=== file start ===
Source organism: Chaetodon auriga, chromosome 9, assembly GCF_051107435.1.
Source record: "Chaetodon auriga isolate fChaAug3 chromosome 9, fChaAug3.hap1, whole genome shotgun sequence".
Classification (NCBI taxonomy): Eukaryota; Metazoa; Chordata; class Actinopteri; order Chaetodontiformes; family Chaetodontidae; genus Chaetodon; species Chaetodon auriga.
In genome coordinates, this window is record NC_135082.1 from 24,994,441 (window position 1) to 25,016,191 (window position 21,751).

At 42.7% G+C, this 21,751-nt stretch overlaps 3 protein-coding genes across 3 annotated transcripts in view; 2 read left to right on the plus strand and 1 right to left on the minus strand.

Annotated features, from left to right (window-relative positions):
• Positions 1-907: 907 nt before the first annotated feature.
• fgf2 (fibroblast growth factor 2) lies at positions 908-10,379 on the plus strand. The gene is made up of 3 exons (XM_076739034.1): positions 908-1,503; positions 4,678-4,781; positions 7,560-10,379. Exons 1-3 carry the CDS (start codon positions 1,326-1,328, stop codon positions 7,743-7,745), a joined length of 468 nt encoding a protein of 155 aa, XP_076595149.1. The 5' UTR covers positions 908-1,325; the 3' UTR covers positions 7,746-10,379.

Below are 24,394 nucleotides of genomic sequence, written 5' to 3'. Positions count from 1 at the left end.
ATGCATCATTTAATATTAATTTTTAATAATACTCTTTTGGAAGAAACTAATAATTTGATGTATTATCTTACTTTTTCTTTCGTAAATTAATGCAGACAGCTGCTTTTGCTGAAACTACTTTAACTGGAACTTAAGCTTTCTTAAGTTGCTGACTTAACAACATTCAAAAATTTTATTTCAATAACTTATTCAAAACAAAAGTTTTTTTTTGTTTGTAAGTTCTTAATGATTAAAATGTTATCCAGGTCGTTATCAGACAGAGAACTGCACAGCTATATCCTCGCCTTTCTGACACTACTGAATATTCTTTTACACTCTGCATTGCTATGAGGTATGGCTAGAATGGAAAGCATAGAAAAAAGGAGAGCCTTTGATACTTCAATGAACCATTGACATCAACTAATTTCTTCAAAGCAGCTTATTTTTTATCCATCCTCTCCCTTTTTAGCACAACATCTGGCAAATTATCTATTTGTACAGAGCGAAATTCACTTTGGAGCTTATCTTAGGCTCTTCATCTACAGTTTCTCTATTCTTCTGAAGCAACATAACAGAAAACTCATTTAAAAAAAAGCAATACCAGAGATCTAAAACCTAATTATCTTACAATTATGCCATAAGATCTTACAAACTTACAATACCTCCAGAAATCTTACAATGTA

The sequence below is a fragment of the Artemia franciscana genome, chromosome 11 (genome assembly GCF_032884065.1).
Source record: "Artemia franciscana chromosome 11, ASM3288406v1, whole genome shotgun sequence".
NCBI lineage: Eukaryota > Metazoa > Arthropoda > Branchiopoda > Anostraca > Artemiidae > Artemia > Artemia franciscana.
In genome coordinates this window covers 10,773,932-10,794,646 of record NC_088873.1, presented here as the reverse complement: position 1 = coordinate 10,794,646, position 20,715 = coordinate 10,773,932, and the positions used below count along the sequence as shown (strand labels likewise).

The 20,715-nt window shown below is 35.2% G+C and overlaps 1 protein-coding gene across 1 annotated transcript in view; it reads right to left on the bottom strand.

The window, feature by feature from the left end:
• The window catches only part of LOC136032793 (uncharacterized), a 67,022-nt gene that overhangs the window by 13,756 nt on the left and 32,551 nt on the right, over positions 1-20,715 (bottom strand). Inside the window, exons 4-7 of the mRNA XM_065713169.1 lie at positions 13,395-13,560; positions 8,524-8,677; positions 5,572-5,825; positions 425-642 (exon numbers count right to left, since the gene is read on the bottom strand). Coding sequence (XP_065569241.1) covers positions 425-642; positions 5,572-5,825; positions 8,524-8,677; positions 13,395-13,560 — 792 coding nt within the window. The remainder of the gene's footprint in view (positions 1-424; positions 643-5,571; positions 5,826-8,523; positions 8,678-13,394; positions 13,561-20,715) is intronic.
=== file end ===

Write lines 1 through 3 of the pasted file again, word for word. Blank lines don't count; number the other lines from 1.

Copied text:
Source organism: Chaetodon auriga, chromosome 9, assembly GCF_051107435.1.
Source record: "Chaetodon auriga isolate fChaAug3 chromosome 9, fChaAug3.hap1, whole genome shotgun sequence".
Classification (NCBI taxonomy): Eukaryota; Metazoa; Chordata; class Actinopteri; order Chaetodontiformes; family Chaetodontidae; genus Chaetodon; species Chaetodon auriga.